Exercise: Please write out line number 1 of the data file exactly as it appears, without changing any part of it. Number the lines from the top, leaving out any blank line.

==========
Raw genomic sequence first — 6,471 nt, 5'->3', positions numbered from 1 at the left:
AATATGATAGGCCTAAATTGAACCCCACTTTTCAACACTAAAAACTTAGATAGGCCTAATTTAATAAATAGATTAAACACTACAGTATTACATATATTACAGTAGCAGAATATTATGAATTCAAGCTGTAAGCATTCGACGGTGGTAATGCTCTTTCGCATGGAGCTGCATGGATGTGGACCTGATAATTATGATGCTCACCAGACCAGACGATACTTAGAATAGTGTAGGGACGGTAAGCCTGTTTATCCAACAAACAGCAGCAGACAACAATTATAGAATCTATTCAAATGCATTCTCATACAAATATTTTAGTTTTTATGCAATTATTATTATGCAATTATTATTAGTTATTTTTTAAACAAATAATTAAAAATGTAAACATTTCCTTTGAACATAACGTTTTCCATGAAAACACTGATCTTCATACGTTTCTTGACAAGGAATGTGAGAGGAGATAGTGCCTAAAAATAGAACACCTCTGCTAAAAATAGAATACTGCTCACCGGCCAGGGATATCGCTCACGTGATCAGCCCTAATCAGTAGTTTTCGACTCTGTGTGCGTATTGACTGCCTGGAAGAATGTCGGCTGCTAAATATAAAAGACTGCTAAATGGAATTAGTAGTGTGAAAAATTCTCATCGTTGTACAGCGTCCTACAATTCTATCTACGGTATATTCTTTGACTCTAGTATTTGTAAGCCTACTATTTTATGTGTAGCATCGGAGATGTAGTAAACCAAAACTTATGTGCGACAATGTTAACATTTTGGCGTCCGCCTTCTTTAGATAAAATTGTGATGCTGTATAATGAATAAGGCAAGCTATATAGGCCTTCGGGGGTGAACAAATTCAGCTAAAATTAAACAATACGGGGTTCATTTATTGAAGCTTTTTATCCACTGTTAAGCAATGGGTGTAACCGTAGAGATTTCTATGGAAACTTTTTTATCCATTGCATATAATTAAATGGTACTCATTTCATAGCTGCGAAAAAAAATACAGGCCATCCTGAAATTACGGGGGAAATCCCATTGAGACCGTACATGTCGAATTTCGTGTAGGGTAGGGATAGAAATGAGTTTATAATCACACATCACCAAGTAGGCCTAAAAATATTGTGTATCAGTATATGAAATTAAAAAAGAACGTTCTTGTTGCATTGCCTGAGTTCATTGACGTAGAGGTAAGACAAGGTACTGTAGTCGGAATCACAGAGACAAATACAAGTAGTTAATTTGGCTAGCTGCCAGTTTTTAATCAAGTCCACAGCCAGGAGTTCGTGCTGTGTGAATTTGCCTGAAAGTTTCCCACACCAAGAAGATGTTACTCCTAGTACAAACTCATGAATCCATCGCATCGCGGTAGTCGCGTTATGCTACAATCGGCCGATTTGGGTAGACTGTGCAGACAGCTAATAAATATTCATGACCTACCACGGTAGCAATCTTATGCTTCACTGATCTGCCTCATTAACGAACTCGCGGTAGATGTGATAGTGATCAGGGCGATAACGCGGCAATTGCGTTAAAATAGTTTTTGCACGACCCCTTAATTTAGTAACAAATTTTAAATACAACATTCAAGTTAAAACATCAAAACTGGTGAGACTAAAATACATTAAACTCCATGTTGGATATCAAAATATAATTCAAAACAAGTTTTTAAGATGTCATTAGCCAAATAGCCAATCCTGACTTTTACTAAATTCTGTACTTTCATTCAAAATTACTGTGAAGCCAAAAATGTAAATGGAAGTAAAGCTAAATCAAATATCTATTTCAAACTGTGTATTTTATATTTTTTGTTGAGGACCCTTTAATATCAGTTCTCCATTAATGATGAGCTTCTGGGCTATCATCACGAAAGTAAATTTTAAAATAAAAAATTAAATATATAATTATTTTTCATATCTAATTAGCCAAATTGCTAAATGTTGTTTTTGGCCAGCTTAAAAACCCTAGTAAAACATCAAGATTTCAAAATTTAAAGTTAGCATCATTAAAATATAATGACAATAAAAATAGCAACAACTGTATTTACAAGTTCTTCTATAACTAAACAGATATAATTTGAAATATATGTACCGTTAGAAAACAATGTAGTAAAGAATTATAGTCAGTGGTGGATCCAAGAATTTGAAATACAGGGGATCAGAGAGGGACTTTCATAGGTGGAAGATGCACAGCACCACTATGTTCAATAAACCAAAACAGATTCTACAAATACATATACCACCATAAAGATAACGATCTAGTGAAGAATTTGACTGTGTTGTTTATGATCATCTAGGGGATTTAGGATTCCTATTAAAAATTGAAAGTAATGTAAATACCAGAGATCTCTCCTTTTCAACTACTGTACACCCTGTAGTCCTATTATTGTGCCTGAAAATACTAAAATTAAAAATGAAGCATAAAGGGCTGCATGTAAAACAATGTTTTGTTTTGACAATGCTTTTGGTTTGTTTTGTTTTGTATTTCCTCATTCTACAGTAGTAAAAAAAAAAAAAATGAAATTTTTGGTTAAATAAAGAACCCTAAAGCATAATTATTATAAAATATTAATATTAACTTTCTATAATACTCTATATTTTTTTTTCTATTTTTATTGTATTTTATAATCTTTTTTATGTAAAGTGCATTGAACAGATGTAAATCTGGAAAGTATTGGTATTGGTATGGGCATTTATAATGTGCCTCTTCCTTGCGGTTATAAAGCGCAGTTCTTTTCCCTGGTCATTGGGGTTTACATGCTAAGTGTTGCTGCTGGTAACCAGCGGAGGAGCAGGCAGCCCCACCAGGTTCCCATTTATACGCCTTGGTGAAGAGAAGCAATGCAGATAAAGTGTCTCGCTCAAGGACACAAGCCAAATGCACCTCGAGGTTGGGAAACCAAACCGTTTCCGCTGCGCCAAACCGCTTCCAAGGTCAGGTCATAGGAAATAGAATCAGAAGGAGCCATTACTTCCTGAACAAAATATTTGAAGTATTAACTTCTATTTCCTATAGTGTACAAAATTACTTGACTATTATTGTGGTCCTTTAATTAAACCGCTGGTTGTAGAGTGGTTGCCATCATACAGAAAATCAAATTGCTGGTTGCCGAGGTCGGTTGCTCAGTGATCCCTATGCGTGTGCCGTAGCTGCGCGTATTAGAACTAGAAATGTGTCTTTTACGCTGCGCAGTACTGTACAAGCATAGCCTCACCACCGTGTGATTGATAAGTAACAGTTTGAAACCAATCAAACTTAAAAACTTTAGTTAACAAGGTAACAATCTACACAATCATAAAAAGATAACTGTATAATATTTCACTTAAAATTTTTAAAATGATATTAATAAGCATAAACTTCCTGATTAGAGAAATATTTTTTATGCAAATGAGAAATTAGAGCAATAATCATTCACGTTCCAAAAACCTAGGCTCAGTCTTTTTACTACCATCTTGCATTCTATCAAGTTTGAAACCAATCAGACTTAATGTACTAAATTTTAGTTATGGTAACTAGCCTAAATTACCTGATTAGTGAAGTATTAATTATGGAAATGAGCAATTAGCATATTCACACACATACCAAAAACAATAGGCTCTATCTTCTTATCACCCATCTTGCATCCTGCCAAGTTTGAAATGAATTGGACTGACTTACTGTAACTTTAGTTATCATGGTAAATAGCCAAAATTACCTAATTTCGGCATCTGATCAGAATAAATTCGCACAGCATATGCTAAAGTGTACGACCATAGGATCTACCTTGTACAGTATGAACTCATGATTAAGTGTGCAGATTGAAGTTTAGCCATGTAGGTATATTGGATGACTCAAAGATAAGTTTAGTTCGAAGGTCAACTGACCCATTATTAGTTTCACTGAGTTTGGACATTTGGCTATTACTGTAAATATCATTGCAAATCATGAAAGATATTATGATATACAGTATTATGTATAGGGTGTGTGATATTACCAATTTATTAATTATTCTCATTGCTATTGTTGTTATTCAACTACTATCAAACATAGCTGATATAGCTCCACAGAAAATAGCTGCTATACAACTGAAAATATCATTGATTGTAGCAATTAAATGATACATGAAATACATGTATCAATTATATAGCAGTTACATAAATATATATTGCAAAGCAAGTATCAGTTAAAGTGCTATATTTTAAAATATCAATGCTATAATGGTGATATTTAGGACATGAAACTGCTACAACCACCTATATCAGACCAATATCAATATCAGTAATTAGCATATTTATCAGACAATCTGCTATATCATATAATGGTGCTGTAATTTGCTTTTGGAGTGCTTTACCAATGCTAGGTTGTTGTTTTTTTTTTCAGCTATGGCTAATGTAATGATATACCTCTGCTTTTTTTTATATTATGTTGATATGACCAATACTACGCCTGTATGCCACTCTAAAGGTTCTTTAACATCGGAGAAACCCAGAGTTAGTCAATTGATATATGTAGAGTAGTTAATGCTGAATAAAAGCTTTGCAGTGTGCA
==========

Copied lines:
Raw genomic sequence first — 6,471 nt, 5'->3', positions numbered from 1 at the left: